A week after New Hampshire placed first in the Fraser Institute’s Economic Freedom in North America report, the state scored a first place finish in another prestigious freedom ranking, the Cato Institute’s 2021 Freedom in the 50 States report.
In Cato’s report (written by Will Ruger and Jason Sorens), New Hampshire ranked third in economic freedom, second in personal freedom, and first in overall freedom.
In economic freedom, New Hampshire ranked in the top five in state tax burden, government consumption and lawsuit freedom, but was far behind in numerous other metrics, including local tax burden (43), land use freedom (40), labor market freedom (27), health insurance freedom (19), cable and telecommunications freedom (20), and state and local assets (43).
In overall regulatory freedom, New Hampshire placed near the middle of the states at 23rd, showing that the “Live free or die” state has areas where government imposes significant economic constraints on citizens.
In personal freedom, New Hampshire performed better than in economic freedom, ranking second in gun rights, fifth in education freedom, and fourth in asset forfeiture. The state finished in the top ten in travel freedom, mala prohibita (acts that are crimes in statute but not common law, such as firework and raw milk bans), and incarcerations and arrests for victimless crimes.
Low rankings in personal freedom included gambling freedom (41), tobacco freedom (21), alcohol freedom (38), and campaign finance (45).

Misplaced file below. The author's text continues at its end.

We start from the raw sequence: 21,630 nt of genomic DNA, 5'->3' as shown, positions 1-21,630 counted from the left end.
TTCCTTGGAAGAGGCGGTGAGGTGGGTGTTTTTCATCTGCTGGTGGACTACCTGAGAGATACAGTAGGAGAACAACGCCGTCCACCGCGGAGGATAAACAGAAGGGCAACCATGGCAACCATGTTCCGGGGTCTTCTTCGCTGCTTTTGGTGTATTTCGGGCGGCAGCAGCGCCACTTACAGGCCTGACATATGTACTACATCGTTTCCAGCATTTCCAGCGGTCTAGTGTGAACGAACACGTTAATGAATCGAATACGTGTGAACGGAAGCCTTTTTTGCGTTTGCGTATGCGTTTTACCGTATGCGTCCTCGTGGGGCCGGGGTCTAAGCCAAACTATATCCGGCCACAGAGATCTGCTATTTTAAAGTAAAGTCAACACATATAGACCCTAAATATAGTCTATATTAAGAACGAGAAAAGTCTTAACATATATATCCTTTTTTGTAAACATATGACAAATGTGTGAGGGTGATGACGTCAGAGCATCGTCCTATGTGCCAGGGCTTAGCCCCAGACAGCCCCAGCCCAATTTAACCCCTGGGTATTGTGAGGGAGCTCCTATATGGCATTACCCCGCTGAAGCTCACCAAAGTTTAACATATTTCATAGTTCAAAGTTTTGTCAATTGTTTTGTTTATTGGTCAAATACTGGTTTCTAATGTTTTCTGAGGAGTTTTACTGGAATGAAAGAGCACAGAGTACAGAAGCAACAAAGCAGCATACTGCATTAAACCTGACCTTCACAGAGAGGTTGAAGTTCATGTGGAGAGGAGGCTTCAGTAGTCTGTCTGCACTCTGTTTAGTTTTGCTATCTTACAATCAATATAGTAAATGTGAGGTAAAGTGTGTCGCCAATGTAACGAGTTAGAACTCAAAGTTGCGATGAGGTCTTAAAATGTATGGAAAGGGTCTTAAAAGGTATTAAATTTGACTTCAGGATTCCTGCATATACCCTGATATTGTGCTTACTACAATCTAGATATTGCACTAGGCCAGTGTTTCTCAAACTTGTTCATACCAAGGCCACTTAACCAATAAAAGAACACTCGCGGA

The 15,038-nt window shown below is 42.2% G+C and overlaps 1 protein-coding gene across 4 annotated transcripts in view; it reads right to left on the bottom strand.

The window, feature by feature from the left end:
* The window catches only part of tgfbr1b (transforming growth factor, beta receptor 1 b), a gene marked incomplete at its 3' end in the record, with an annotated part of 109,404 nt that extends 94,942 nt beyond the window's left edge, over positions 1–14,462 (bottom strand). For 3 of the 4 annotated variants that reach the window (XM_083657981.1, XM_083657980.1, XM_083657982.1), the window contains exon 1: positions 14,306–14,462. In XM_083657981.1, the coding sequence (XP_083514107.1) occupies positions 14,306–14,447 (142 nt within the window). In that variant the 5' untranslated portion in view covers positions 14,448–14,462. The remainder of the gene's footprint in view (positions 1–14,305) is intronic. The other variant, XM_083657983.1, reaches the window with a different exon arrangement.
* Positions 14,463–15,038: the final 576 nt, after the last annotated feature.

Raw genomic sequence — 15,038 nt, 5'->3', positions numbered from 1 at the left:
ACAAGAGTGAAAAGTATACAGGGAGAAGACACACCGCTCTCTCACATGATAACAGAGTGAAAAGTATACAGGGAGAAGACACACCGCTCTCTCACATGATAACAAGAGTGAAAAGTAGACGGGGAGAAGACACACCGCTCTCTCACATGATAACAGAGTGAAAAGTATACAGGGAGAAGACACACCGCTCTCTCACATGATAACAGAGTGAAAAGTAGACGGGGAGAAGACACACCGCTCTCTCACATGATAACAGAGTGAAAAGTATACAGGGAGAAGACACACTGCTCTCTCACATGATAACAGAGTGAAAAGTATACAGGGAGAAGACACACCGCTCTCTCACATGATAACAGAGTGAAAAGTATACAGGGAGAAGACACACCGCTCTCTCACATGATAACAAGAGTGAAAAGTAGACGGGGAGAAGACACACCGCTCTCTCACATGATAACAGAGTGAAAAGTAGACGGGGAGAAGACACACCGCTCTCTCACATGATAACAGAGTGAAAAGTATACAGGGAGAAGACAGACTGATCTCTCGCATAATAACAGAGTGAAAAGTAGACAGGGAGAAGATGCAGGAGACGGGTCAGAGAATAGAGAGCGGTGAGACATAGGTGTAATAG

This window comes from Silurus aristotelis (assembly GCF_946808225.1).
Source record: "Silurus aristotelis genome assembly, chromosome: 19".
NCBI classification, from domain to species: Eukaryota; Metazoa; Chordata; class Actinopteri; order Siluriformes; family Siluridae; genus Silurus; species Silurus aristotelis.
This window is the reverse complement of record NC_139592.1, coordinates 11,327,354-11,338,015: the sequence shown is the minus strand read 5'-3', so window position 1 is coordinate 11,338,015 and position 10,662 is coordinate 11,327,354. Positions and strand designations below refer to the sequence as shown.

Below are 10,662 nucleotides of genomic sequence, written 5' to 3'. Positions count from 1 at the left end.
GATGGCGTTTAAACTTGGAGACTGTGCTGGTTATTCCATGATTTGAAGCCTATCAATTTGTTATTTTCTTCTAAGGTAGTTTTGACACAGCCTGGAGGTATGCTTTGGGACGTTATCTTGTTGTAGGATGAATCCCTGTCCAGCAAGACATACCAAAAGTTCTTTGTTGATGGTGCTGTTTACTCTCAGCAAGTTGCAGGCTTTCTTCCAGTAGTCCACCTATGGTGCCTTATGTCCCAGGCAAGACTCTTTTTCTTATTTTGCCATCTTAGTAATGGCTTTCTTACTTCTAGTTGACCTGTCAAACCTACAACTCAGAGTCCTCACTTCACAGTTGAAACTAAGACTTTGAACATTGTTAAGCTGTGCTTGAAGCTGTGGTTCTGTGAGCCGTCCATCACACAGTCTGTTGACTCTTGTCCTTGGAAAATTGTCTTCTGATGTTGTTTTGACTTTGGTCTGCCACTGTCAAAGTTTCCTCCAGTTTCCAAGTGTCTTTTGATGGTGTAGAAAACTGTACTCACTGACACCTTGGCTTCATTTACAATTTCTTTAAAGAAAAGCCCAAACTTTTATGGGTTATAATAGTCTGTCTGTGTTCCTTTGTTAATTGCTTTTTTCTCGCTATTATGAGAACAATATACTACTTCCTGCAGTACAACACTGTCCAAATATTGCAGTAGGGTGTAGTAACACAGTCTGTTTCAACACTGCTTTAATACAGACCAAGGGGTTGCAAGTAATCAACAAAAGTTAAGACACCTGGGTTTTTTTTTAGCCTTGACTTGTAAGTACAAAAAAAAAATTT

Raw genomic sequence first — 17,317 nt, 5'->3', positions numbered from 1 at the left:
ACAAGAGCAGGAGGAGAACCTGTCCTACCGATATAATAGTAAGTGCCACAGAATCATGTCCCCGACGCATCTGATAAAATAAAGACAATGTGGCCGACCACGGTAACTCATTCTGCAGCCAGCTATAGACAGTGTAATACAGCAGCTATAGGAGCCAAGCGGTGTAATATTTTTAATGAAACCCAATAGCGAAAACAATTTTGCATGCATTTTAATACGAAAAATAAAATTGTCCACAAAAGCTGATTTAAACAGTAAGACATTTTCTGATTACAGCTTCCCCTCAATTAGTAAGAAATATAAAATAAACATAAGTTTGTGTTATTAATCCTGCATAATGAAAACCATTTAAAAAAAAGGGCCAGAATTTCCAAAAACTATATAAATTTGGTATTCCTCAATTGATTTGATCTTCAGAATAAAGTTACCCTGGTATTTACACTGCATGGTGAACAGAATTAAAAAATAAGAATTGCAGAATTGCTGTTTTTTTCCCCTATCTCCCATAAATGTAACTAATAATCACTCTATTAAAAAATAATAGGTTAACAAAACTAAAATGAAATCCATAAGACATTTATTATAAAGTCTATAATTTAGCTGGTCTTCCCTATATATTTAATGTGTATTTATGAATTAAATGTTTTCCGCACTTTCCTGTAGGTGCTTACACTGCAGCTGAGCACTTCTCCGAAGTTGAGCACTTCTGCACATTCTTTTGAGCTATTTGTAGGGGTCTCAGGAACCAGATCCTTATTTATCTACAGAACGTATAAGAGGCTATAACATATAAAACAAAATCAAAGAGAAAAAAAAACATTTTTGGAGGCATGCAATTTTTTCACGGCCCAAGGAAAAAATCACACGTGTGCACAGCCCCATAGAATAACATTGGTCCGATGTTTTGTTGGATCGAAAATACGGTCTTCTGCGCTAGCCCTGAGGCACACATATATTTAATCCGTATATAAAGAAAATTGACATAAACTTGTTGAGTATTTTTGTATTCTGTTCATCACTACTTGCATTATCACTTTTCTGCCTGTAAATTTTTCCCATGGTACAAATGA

As in the Fraser Institute’s Economic Freedom in North America, New Hampshire holds its top ranking by a narrow margin.
The top five states for overall freedom:
- New Hampshire
- South Dakota
The difference between New Hampshire’s and Florida’s scores was just four hundredths of a percentage point (0.592 vs 0.552).
In the Fraser Institute report, New Hampshire held its top place by one one-hundredth of a point (7.83 vs. 7.82).
The top fives states for economic freedom in Fraser’s rankings:
- New Hampshire
The Cato report shows how rapidly other states have been gaining on New Hampshire. Since Cato’s last ranking for 2018-19, New Hampshire ranked No. 8 for growth in overall freedom, but many of the states with which it now competes for population growth and business location posted similar or larger gains.
Tennessee and North Carolina ranked 11th and 13th in overall freedom growth since the last report, while Kentucky ranked sixth, Connecticut fifth, Michigan fourth, Florida second and South Dakota first.
The data are more concerning for New Hampshire when looking back at the last 20 years. Since 2000, the top fives states for freedom growth were:
New Hampshire ranked 29th, well behind states that have been aggressively cutting taxes and deregulating, such as North Carolina, West Virginia, Tennessee, Texas and Arizona.
As a state that already ranked high on overall freedom, New Hampshire has set an example with policies that have been copied by other states. But as both reports show, there are areas where New Hampshire can make significant improvements to increase personal and economic freedom.
Making those improvements would accomplish the primary goal of maximizing individual autonomy for Granite Staters, thus living up to New Hampshire’s promise of being the “Live free or die” state. It also would improve the conditions for economic growth, which would gradually raise New Hampshire’s standard of living.
While these back-to-back reports give Granite Staters cause to boast about our relatively high level of economic and personal freedom, they also offer a warning that this position is threatened and will not be maintained without a continued effort to remove barriers to freedom that exist at the state and local levels.